Most people who get involved in the remix game have a story of someone who didn’t like the new version of their work. For example, New Order blocked the release of Danny Tenaglia’s remixes of “World (The Price Of Love)” by New Order in 1993. Tenaglia stated that “Warner’s dance department loved the remixes but New Order did not”.
Another instance is from 1991. David Morales was asked to remix “Something Got Me Started” by Simply Red. Despite being paid a five-figure sum by Atlantic, they never received an official release beyond a very limited test pressing. Rumours persist to this day that Mick Hucknall didn’t like them, so stopped their release.
A later example comes from 1999, when Sasha was asked to remix “Belfast” by Orbital. The man like Sasha used to play the song heavily during his earlier years – and admitted he was quite “reverential” of it. So he ended up taking his remix quite far from the original – much to the disdain of the band. The remix was repurposed as “Belfunk”, which came out later in the year.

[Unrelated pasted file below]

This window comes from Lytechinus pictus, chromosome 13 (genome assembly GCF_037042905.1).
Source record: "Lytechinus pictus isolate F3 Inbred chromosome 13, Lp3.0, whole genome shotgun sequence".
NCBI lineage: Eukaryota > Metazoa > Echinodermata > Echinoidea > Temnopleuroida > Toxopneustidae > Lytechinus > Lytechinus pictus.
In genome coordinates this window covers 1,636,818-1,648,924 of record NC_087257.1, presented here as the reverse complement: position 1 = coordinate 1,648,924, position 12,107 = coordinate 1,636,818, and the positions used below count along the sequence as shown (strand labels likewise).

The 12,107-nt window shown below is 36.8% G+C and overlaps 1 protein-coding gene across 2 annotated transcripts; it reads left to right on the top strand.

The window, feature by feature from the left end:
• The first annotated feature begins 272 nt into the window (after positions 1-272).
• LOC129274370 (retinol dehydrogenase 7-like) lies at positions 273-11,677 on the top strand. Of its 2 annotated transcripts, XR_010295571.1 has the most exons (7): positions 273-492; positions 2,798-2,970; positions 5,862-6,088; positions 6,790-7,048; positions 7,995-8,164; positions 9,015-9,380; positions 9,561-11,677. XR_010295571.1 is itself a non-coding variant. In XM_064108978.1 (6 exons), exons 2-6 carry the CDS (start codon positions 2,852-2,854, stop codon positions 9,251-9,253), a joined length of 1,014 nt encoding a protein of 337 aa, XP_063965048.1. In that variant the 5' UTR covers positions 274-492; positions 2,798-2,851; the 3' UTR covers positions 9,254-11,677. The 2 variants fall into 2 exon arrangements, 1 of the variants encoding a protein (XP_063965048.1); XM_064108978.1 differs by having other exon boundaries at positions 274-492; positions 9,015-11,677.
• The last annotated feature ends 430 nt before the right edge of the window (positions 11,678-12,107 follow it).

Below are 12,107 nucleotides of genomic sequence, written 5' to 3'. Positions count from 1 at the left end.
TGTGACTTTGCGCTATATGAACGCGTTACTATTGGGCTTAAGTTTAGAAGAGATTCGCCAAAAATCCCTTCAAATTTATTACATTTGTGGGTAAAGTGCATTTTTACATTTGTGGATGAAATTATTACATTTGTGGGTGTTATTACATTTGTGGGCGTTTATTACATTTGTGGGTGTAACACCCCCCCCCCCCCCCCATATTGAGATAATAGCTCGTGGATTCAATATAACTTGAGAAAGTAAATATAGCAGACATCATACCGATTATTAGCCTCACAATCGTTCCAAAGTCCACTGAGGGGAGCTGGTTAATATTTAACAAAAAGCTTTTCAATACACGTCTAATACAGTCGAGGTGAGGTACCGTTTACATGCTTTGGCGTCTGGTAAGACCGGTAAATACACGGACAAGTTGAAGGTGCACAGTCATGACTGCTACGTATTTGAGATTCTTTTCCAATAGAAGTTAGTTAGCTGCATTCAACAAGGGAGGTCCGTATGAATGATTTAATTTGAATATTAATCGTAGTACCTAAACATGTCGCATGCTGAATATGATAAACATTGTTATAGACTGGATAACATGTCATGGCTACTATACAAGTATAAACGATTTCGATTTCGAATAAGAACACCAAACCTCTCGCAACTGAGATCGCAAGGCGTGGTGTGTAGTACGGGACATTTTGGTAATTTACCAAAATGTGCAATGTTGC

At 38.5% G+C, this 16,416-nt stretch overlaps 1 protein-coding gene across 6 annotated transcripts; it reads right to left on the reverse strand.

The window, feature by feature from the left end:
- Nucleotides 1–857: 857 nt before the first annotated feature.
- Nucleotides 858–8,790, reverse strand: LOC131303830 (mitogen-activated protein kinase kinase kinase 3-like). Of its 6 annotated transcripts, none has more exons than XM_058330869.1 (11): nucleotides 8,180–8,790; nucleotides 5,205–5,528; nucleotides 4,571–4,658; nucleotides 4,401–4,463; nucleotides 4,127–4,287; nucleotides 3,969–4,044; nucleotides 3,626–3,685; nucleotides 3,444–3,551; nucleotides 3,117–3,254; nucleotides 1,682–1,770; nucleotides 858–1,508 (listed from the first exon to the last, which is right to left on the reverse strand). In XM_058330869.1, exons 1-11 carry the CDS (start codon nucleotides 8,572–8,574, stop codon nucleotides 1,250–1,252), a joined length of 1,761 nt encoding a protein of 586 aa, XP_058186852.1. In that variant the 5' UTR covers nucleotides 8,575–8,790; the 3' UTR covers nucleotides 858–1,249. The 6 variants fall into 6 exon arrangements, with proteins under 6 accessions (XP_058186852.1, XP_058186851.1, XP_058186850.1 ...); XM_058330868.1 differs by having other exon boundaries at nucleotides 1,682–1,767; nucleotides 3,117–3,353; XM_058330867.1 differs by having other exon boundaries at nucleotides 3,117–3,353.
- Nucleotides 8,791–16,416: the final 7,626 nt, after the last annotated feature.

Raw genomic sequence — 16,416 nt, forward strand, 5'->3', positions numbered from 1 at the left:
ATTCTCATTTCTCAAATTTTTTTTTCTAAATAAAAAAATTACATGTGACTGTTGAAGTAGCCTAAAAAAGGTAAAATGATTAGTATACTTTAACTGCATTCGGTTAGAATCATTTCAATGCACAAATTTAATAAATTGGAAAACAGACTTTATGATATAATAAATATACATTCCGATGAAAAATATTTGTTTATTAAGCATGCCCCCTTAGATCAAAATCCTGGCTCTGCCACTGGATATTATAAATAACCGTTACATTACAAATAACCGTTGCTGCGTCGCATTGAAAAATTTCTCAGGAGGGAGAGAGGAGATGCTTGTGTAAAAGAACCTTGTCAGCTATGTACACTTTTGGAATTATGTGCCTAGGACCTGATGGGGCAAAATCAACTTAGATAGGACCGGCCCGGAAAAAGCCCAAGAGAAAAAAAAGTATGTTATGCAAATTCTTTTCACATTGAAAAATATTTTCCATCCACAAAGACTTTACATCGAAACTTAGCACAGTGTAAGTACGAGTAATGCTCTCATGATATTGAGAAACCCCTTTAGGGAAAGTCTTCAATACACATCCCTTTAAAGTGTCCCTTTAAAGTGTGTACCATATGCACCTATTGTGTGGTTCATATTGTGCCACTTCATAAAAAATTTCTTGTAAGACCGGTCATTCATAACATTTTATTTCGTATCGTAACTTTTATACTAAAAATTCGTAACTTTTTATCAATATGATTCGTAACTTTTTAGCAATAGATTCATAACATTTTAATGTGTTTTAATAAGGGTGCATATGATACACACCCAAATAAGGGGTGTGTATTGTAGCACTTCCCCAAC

Very little of Orbital’s stuff has been remixed officially – although a quick search of YouTube reveals plenty of bootleg offerings. But since the trend amongst the business techno lot at the moment is to rinse out old records with usually inferior new mixes – heaven forbid they make something new, eh? – a new version of “Belfast” was always on the cards.
Big thanks to Anna for giving us this perfect start to a celebration of Orbital past, present and future, 30 something has arrived in style! https://t.co/NLy5nxLGPE— Orbital (@orbitalband) November 10, 2021
It’s not exactly a ringing endorsement of her work, is it? Which just leaves me pondering if this yet another attempt to cash in on the current zeitgeist of cannibalising old records…